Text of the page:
Ross Norman of Sharps Pixley, London’s largest bullion broker, said silver is “at long last joining the party and is authenticating the bull run”.
Gold did the heavy lifting by breaching the 6 year resistance at $1,360, but it was silver’s intransigence that worried.
Rather like the vapours emanating from the Temple of Apollo at the oracle in ancient Delphi, silver’s price action now portends well for gold.
The gold/silver ratio has fallen from 95 to 87 and if you like gold you should positively love silver as there is scope for a further correction.
The gold-silver ratio hit a 26-year high recently, partly explained by the fact that silver’s number one source of demand is an industry where worries about global economic growth is clouding the outlook.
EV Raw Materials in Cornwall
Paul Renken, VSA
Cornwall is in pole position to deliver the raw materials necessary for the EV revolution with the benefit of giving UK businesses, workers, UK manufacturing and consumers a good chance of being a significant player in the provision of ore raw materials and value-added products. The metals and minerals are present and the potential for new minable deposits of a variety of the critical metals is very good. Although the scope and scale of mines to be found will not appeal to some investors, the ‘home grown, mined and made in UK’ nature of the industry will appeal to others, in a similar way to what Sirius Minerals (SXX LN) is doing with its polyhalite deposit in North Yorkshire. The level of UK government conviction to developing and supporting a commercially viable and sustainable battery raw materials industry and the availability of SME risk finance remain hurdles to the speed and intensity of developing this rich mineral potential.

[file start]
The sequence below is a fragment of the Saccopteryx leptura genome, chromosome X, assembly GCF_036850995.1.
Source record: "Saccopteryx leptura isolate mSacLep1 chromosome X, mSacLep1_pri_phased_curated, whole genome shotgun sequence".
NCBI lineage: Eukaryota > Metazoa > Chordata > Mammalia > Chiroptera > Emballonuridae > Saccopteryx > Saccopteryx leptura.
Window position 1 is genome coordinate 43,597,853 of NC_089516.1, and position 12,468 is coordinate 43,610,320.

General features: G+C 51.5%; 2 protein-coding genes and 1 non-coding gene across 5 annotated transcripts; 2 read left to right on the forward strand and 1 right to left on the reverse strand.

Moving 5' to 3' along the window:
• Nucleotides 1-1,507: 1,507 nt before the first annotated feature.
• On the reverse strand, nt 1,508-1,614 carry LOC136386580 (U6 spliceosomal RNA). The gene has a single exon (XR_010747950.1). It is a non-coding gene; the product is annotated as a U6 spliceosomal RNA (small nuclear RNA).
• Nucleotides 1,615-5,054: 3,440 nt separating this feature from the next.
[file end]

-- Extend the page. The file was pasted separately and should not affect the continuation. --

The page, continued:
LEGAL AND REGULATORY
Mongolia seeks to rewrite Oyu Tolgoi deal with Rio
Mongolian legislators will vote next month whether to rewrite a 2015 investment agreement with mining giant Rio Tinto (ASX, LON, NYSE:RIO) for the massive Oyu Tolgoi copper-gold mine, located in the Gobi Desert.
The landlocked country currently owns 34% of the mine, with Canada’s Turquoise Hill Resources (TSE, NSYE: TRQ), which is majority-owned by Rio Tinto, holding the remaining 66%.
While the parliament is leaving the agreement covering the project’s ownership alone, it is likely to approve a series of binding recommendations that would end the 2015 “Dubai Agreement.” The document covers the costly and several times delayed underground expansion of Oyu Tolgoi.
A lawyer involved in Mongolian mining deals, speaking on condition of anonymity, told MINING.COM that critics of the four-year-old deal argue it made changes to the original one, signed in 2009. Thus, they said it should have been subject to full parliamentary approval, instead of receiving only the prime minister’s okay.